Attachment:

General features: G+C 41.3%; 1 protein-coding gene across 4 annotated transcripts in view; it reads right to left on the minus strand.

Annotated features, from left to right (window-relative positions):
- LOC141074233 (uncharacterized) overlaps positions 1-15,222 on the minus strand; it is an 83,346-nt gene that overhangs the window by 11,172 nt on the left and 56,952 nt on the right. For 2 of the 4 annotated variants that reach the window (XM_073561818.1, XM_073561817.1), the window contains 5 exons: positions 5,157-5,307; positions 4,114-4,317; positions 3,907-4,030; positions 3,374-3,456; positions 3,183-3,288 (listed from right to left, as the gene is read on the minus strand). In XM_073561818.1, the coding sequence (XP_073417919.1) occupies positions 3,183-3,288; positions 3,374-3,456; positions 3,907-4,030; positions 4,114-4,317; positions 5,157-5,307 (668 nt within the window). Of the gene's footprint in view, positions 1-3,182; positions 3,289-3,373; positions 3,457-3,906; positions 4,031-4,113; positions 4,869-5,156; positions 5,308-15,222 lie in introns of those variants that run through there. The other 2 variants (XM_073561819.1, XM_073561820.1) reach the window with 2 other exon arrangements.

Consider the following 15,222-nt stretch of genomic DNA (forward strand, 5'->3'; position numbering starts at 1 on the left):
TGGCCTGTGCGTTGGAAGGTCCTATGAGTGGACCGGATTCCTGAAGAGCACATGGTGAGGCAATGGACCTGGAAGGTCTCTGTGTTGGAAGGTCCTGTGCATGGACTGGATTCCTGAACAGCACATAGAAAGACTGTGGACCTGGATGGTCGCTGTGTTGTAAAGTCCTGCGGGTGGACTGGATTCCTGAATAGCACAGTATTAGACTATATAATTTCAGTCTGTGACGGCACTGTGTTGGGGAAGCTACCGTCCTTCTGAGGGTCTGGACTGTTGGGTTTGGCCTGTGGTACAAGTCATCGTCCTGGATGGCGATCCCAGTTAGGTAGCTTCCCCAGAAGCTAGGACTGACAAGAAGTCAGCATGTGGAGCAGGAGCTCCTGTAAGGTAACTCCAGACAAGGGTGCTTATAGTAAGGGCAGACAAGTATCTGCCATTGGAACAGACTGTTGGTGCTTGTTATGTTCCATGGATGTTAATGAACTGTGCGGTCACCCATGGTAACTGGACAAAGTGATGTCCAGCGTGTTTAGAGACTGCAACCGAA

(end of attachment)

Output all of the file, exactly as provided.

General features: G+C 41.3%; 1 protein-coding gene across 4 annotated transcripts in view; it reads right to left on the minus strand.

Annotated features, from left to right (window-relative positions):
- LOC141074233 (uncharacterized) overlaps positions 1-15,222 on the minus strand; it is an 83,346-nt gene that overhangs the window by 11,172 nt on the left and 56,952 nt on the right. For 2 of the 4 annotated variants that reach the window (XM_073561818.1, XM_073561817.1), the window contains 5 exons: positions 5,157-5,307; positions 4,114-4,317; positions 3,907-4,030; positions 3,374-3,456; positions 3,183-3,288 (listed from right to left, as the gene is read on the minus strand). In XM_073561818.1, the coding sequence (XP_073417919.1) occupies positions 3,183-3,288; positions 3,374-3,456; positions 3,907-4,030; positions 4,114-4,317; positions 5,157-5,307 (668 nt within the window). Of the gene's footprint in view, positions 1-3,182; positions 3,289-3,373; positions 3,457-3,906; positions 4,031-4,113; positions 4,869-5,156; positions 5,308-15,222 lie in introns of those variants that run through there. The other 2 variants (XM_073561819.1, XM_073561820.1) reach the window with 2 other exon arrangements.

Consider the following 15,222-nt stretch of genomic DNA (forward strand, 5'->3'; position numbering starts at 1 on the left):
TGGCCTGTGCGTTGGAAGGTCCTATGAGTGGACCGGATTCCTGAAGAGCACATGGTGAGGCAATGGACCTGGAAGGTCTCTGTGTTGGAAGGTCCTGTGCATGGACTGGATTCCTGAACAGCACATAGAAAGACTGTGGACCTGGATGGTCGCTGTGTTGTAAAGTCCTGCGGGTGGACTGGATTCCTGAATAGCACAGTATTAGACTATATAATTTCAGTCTGTGACGGCACTGTGTTGGGGAAGCTACCGTCCTTCTGAGGGTCTGGACTGTTGGGTTTGGCCTGTGGTACAAGTCATCGTCCTGGATGGCGATCCCAGTTAGGTAGCTTCCCCAGAAGCTAGGACTGACAAGAAGTCAGCATGTGGAGCAGGAGCTCCTGTAAGGTAACTCCAGACAAGGGTGCTTATAGTAAGGGCAGACAAGTATCTGCCATTGGAACAGACTGTTGGTGCTTGTTATGTTCCATGGATGTTAATGAACTGTGCGGTCACCCATGGTAACTGGACAAAGTGATGTCCAGCGTGTTTAGAGACTGCAACCGAA